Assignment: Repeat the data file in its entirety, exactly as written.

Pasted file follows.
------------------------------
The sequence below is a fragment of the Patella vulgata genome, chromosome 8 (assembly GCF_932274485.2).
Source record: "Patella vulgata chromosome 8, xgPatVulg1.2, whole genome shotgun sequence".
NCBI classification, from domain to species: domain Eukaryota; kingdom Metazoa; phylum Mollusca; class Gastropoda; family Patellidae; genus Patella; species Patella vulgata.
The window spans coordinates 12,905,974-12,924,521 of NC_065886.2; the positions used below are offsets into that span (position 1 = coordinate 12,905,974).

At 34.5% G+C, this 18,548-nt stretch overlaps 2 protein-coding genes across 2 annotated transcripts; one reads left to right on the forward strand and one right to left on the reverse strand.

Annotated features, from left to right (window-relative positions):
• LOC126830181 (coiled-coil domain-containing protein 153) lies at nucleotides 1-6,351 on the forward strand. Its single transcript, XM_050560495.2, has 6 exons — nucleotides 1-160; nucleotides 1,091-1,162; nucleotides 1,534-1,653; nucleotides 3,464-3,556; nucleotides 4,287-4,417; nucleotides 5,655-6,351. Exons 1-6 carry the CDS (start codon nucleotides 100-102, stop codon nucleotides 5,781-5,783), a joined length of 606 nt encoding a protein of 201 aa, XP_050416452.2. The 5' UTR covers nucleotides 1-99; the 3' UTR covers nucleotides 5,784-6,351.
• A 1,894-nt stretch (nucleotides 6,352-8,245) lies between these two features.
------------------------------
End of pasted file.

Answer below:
The sequence below is a fragment of the Patella vulgata genome, chromosome 8 (assembly GCF_932274485.2).
Source record: "Patella vulgata chromosome 8, xgPatVulg1.2, whole genome shotgun sequence".
NCBI classification, from domain to species: domain Eukaryota; kingdom Metazoa; phylum Mollusca; class Gastropoda; family Patellidae; genus Patella; species Patella vulgata.
The window spans coordinates 12,905,974-12,924,521 of NC_065886.2; the positions used below are offsets into that span (position 1 = coordinate 12,905,974).

At 34.5% G+C, this 18,548-nt stretch overlaps 2 protein-coding genes across 2 annotated transcripts; one reads left to right on the forward strand and one right to left on the reverse strand.

Annotated features, from left to right (window-relative positions):
• LOC126830181 (coiled-coil domain-containing protein 153) lies at nucleotides 1-6,351 on the forward strand. Its single transcript, XM_050560495.2, has 6 exons — nucleotides 1-160; nucleotides 1,091-1,162; nucleotides 1,534-1,653; nucleotides 3,464-3,556; nucleotides 4,287-4,417; nucleotides 5,655-6,351. Exons 1-6 carry the CDS (start codon nucleotides 100-102, stop codon nucleotides 5,781-5,783), a joined length of 606 nt encoding a protein of 201 aa, XP_050416452.2. The 5' UTR covers nucleotides 1-99; the 3' UTR covers nucleotides 5,784-6,351.
• A 1,894-nt stretch (nucleotides 6,352-8,245) lies between these two features.